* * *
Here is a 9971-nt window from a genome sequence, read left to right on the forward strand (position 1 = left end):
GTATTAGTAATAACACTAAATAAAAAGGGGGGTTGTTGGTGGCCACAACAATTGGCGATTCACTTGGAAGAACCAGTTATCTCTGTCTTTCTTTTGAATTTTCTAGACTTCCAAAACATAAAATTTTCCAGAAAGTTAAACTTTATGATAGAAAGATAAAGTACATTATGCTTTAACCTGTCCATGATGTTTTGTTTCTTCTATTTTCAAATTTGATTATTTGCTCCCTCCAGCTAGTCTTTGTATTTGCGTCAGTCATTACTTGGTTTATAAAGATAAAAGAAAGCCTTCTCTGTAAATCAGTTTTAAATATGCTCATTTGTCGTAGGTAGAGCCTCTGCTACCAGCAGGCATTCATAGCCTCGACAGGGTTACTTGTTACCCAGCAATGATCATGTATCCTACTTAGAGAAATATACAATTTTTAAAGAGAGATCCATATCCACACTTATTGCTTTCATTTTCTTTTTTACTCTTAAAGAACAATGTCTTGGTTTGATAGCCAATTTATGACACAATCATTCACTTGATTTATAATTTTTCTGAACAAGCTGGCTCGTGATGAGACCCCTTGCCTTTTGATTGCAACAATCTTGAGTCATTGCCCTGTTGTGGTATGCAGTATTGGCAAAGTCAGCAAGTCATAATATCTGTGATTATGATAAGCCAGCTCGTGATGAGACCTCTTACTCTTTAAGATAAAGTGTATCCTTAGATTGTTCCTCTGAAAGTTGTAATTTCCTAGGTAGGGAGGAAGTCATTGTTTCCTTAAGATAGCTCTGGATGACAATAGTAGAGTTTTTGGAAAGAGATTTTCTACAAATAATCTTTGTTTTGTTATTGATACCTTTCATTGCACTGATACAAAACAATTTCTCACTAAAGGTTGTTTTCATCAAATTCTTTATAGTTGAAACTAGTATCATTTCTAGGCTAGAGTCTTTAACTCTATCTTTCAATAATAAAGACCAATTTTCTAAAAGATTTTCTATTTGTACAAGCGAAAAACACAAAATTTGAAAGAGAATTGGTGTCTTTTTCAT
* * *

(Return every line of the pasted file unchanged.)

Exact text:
Here is a 9971-nt window from a genome sequence, read left to right on the forward strand (position 1 = left end):
GTATTAGTAATAACACTAAATAAAAAGGGGGGTTGTTGGTGGCCACAACAATTGGCGATTCACTTGGAAGAACCAGTTATCTCTGTCTTTCTTTTGAATTTTCTAGACTTCCAAAACATAAAATTTTCCAGAAAGTTAAACTTTATGATAGAAAGATAAAGTACATTATGCTTTAACCTGTCCATGATGTTTTGTTTCTTCTATTTTCAAATTTGATTATTTGCTCCCTCCAGCTAGTCTTTGTATTTGCGTCAGTCATTACTTGGTTTATAAAGATAAAAGAAAGCCTTCTCTGTAAATCAGTTTTAAATATGCTCATTTGTCGTAGGTAGAGCCTCTGCTACCAGCAGGCATTCATAGCCTCGACAGGGTTACTTGTTACCCAGCAATGATCATGTATCCTACTTAGAGAAATATACAATTTTTAAAGAGAGATCCATATCCACACTTATTGCTTTCATTTTCTTTTTTACTCTTAAAGAACAATGTCTTGGTTTGATAGCCAATTTATGACACAATCATTCACTTGATTTATAATTTTTCTGAACAAGCTGGCTCGTGATGAGACCCCTTGCCTTTTGATTGCAACAATCTTGAGTCATTGCCCTGTTGTGGTATGCAGTATTGGCAAAGTCAGCAAGTCATAATATCTGTGATTATGATAAGCCAGCTCGTGATGAGACCTCTTACTCTTTAAGATAAAGTGTATCCTTAGATTGTTCCTCTGAAAGTTGTAATTTCCTAGGTAGGGAGGAAGTCATTGTTTCCTTAAGATAGCTCTGGATGACAATAGTAGAGTTTTTGGAAAGAGATTTTCTACAAATAATCTTTGTTTTGTTATTGATACCTTTCATTGCACTGATACAAAACAATTTCTCACTAAAGGTTGTTTTCATCAAATTCTTTATAGTTGAAACTAGTATCATTTCTAGGCTAGAGTCTTTAACTCTATCTTTCAATAATAAAGACCAATTTTCTAAAAGATTTTCTATTTGTACAAGCGAAAAACACAAAATTTGAAAGAGAATTGGTGTCTTTTTCAT